Middle Grade Reviews

Review: Under Earth by Ellen Renner

Review: Under Earth by Ellen Renner

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Extract:

‘He’ll try to dazzle you with riches and promises! Keep your wits about you, Niece, and meet me in the Merry Whale in a five-day when the sun is six hands risen above the sea.’ (Under Earth by Ellen Renner. P29.)

 

Synopsis:

Storm’s duties as a Weather witch are getting real. She must give up her identity as a female, sail with the fleet and remain loyal to Yanlin. Her first big test turns out to be the trading island of Bellum. Bellum’s wealth is tightly controlled by a collective called the Pact, who shower Storm with gifts and attention, but it is apparent that the Pact want something of Storm’s powers in return.

The more Storm sees of Bellum Town, the more questions she has. Why are there children in poverty when there is so much wealth on the island? Why are there no local artisans? And what does the Salamander – the great, god-like spirit of fire which wants her dead – have in store for Storm?

As Storm pieces together the evidence, she learns more about her own magic. About the reason she was chosen by the other three Elementals.

 

Review:

Under Earth follows on from Storm Witch, a middle-grade fantasy which won my love in 2018. Storm lives in a world where great god-like beings rule over earth, air, water and fire. Three of these Elementals have chosen storm for a mission. The fourth, the Salamander of Fire, has tried to kill her – and will try again as it tries to upset the balance of the world and gain power. Storm knows she has been chosen as a Weather witch but not why. This story follows her as she comes to terms with what she must accept and sacrifice in order to fulfill her role.

It also introduces a new part of the world. Bellum Island is one of the wealthiest nations, yet the majority of its money is hoarded by an elite group of families. Other citizens are barely recognised as such. They are treated as second-rate people. As scavengers and slackers and a complete drain on the island’s resources. What is more, traditional skills are at an all-time low. The island no longer produces things of its own. All of its wealth is in trade. Bellum may be beautiful on the surface, especially to a guest of the Pact, but at its heart, its values are rotten to the core.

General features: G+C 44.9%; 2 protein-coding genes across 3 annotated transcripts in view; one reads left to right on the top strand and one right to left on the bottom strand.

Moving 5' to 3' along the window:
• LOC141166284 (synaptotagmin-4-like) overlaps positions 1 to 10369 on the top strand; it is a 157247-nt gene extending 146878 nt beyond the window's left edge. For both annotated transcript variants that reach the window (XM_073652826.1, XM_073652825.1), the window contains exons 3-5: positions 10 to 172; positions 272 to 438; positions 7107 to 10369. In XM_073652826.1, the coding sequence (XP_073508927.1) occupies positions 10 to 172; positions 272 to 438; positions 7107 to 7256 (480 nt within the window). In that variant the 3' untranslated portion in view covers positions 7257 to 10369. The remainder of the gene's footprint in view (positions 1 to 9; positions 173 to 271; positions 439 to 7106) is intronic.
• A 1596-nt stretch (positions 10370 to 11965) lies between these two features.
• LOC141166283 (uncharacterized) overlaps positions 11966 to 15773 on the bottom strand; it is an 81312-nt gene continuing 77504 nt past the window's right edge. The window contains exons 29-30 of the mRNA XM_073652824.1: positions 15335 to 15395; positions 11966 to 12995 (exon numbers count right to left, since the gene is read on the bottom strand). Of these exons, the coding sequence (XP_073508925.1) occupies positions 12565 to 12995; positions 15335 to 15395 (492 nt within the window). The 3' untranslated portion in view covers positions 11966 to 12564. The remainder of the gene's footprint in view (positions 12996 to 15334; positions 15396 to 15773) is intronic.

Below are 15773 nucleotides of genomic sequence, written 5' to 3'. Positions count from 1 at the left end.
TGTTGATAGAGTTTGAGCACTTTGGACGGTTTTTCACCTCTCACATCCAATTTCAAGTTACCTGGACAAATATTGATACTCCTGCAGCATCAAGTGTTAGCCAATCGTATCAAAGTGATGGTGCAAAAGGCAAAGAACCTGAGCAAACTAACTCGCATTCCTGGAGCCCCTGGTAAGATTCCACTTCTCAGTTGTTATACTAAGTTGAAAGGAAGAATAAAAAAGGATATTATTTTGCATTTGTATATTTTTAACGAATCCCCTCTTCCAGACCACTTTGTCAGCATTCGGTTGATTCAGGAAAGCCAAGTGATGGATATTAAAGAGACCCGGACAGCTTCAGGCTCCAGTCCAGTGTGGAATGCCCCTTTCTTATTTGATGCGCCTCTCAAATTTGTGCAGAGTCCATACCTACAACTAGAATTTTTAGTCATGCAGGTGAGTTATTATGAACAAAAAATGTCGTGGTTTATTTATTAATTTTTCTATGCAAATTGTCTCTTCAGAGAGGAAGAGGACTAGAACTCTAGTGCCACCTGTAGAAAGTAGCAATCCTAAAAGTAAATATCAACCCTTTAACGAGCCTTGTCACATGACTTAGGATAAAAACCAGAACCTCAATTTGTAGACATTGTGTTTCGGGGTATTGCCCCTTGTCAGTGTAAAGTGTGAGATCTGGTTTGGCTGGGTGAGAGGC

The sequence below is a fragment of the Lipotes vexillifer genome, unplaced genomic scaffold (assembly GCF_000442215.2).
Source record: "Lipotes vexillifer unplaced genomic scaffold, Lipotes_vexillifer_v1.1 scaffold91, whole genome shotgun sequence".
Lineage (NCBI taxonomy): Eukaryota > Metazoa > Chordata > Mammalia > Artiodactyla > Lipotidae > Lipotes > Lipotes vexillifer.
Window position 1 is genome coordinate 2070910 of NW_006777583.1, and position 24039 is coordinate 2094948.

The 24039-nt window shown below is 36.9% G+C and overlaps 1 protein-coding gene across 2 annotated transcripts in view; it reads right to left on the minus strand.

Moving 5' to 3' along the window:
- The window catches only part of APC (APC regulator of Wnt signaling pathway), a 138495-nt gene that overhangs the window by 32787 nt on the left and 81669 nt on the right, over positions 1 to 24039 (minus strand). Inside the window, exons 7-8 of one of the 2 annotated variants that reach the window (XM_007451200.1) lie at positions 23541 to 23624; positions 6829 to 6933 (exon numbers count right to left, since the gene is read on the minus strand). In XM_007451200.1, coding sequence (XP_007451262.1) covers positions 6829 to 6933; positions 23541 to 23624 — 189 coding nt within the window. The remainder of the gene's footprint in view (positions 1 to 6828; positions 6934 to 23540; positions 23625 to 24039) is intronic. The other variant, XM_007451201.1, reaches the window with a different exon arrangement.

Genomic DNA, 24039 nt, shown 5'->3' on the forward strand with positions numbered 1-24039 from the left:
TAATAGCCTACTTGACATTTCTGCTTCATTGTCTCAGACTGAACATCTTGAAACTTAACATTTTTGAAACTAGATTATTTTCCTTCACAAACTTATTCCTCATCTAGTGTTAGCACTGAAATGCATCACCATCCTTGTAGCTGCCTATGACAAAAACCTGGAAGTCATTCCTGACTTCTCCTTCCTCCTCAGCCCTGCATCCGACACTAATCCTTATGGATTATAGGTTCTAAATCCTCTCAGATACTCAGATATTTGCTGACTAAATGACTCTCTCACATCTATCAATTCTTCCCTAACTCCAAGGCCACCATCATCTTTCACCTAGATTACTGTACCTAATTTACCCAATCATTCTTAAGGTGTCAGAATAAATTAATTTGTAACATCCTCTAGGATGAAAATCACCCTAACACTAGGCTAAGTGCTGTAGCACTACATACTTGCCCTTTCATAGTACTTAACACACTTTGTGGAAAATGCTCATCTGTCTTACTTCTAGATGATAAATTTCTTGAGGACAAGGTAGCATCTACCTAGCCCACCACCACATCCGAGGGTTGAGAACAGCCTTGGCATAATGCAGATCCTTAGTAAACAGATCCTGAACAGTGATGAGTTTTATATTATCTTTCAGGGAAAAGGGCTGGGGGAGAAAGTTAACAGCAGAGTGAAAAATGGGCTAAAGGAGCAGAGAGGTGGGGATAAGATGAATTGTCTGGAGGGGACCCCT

Similarities between Bellum and current-day Britain are striking. This book explores political crisis from the angle of trade and international relations, both concepts which too many adults ignore when talking about Brexit and austerity.  While these are deep subjects, they are woven into the story in such a way to provide rich details without slowing the pace. The main question for the readers is will Storm be tempted away from her home in Yanlin? Or forced?

There’s also her ongoing fight with the Salamander. This is something I loved about the series from the start. Think Moana. Think of a sea-based world where knowledge of the Gods remains to varying extents, but where everyone knows the origin stories. That’s Storm’s world too. Fire has always been held in check by Earth, Air and Water, but now it is making a bid for greater power. The consequences, if it breaks free, could destroy the world.

The ending has left me desperate for the next installment. It also linked back to those themes of austerity in a touching way. There is something about Storm which makes her different from every ‘chosen one’ you can think of. I can’t say more without spoilers, but I found this side of the story touching and brilliant.

Under Earth moves the story along while living up to the magic of Storm Witch. I am already waiting to get my hands on the third volume. Great stuff.

 

Thanks to Nosy Crow LTD for my copy of Under Earth. Opinions my own.